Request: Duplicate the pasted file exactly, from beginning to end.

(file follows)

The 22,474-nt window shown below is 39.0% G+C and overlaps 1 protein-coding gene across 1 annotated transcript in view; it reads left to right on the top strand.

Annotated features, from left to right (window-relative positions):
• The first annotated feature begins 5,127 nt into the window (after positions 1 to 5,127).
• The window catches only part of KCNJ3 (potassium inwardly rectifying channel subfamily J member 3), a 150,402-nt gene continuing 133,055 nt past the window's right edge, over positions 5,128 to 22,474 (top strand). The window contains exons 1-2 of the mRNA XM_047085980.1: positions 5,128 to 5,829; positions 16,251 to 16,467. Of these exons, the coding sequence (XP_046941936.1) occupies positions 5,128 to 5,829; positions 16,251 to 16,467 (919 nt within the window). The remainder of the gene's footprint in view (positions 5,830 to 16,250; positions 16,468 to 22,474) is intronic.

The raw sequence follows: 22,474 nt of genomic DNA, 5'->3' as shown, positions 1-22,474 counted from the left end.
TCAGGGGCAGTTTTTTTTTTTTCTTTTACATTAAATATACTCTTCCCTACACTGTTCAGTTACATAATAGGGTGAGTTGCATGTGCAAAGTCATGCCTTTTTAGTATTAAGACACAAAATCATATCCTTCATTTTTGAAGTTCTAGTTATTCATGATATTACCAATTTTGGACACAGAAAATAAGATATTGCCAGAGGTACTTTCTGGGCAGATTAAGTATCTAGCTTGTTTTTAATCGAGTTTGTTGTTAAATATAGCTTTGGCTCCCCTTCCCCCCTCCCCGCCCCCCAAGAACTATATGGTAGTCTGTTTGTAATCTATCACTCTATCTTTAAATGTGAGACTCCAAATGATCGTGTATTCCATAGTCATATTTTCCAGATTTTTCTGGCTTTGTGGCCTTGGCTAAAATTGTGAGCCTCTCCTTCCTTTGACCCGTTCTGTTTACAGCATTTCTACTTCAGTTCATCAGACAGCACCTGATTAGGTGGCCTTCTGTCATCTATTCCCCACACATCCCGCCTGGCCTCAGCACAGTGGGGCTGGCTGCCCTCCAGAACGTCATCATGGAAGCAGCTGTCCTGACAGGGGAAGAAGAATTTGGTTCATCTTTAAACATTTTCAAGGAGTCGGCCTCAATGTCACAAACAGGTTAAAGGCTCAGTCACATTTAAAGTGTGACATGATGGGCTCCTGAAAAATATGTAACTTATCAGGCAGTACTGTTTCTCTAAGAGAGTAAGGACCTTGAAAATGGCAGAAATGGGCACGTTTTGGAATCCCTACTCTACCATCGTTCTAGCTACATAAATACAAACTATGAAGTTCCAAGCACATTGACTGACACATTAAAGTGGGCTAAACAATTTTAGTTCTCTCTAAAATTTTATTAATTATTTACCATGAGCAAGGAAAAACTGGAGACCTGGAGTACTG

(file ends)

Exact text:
The 22,474-nt window shown below is 39.0% G+C and overlaps 1 protein-coding gene across 1 annotated transcript in view; it reads left to right on the top strand.

Annotated features, from left to right (window-relative positions):
• The first annotated feature begins 5,127 nt into the window (after positions 1 to 5,127).
• The window catches only part of KCNJ3 (potassium inwardly rectifying channel subfamily J member 3), a 150,402-nt gene continuing 133,055 nt past the window's right edge, over positions 5,128 to 22,474 (top strand). The window contains exons 1-2 of the mRNA XM_047085980.1: positions 5,128 to 5,829; positions 16,251 to 16,467. Of these exons, the coding sequence (XP_046941936.1) occupies positions 5,128 to 5,829; positions 16,251 to 16,467 (919 nt within the window). The remainder of the gene's footprint in view (positions 5,830 to 16,250; positions 16,468 to 22,474) is intronic.

The raw sequence follows: 22,474 nt of genomic DNA, 5'->3' as shown, positions 1-22,474 counted from the left end.
TCAGGGGCAGTTTTTTTTTTTTCTTTTACATTAAATATACTCTTCCCTACACTGTTCAGTTACATAATAGGGTGAGTTGCATGTGCAAAGTCATGCCTTTTTAGTATTAAGACACAAAATCATATCCTTCATTTTTGAAGTTCTAGTTATTCATGATATTACCAATTTTGGACACAGAAAATAAGATATTGCCAGAGGTACTTTCTGGGCAGATTAAGTATCTAGCTTGTTTTTAATCGAGTTTGTTGTTAAATATAGCTTTGGCTCCCCTTCCCCCCTCCCCGCCCCCCAAGAACTATATGGTAGTCTGTTTGTAATCTATCACTCTATCTTTAAATGTGAGACTCCAAATGATCGTGTATTCCATAGTCATATTTTCCAGATTTTTCTGGCTTTGTGGCCTTGGCTAAAATTGTGAGCCTCTCCTTCCTTTGACCCGTTCTGTTTACAGCATTTCTACTTCAGTTCATCAGACAGCACCTGATTAGGTGGCCTTCTGTCATCTATTCCCCACACATCCCGCCTGGCCTCAGCACAGTGGGGCTGGCTGCCCTCCAGAACGTCATCATGGAAGCAGCTGTCCTGACAGGGGAAGAAGAATTTGGTTCATCTTTAAACATTTTCAAGGAGTCGGCCTCAATGTCACAAACAGGTTAAAGGCTCAGTCACATTTAAAGTGTGACATGATGGGCTCCTGAAAAATATGTAACTTATCAGGCAGTACTGTTTCTCTAAGAGAGTAAGGACCTTGAAAATGGCAGAAATGGGCACGTTTTGGAATCCCTACTCTACCATCGTTCTAGCTACATAAATACAAACTATGAAGTTCCAAGCACATTGACTGACACATTAAAGTGGGCTAAACAATTTTAGTTCTCTCTAAAATTTTATTAATTATTTACCATGAGCAAGGAAAAACTGGAGACCTGGAGTACTG